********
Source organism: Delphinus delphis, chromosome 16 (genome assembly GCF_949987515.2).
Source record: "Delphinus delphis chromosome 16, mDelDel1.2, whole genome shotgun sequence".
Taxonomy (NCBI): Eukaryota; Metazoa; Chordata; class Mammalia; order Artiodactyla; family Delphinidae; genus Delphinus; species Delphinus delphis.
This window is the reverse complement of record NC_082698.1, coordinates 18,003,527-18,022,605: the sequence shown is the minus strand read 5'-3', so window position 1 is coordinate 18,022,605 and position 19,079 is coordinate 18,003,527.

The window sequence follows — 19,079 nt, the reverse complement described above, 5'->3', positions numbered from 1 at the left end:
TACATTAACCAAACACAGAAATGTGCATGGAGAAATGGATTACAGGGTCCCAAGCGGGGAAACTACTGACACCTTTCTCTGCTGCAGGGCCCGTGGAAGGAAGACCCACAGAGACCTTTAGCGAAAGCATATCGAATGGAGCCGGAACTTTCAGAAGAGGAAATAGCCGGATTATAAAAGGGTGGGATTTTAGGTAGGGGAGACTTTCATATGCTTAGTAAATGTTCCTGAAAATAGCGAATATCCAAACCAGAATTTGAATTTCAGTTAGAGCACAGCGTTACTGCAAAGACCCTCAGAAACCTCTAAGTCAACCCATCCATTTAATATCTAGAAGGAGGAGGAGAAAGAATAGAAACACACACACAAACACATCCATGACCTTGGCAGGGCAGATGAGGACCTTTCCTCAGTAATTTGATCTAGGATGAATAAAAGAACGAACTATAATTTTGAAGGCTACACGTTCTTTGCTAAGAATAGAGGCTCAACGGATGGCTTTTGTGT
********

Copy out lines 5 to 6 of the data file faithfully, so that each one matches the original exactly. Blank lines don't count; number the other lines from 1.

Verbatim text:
The window sequence follows — 19,079 nt, the reverse complement described above, 5'->3', positions numbered from 1 at the left end:
TACATTAACCAAACACAGAAATGTGCATGGAGAAATGGATTACAGGGTCCCAAGCGGGGAAACTACTGACACCTTTCTCTGCTGCAGGGCCCGTGGAAGGAAGACCCACAGAGACCTTTAGCGAAAGCATATCGAATGGAGCCGGAACTTTCAGAAGAGGAAATAGCCGGATTATAAAAGGGTGGGATTTTAGGTAGGGGAGACTTTCATATGCTTAGTAAATGTTCCTGAAAATAGCGAATATCCAAACCAGAATTTGAATTTCAGTTAGAGCACAGCGTTACTGCAAAGACCCTCAGAAACCTCTAAGTCAACCCATCCATTTAATATCTAGAAGGAGGAGGAGAAAGAATAGAAACACACACACAAACACATCCATGACCTTGGCAGGGCAGATGAGGACCTTTCCTCAGTAATTTGATCTAGGATGAATAAAAGAACGAACTATAATTTTGAAGGCTACACGTTCTTTGCTAAGAATAGAGGCTCAACGGATGGCTTTTGTGT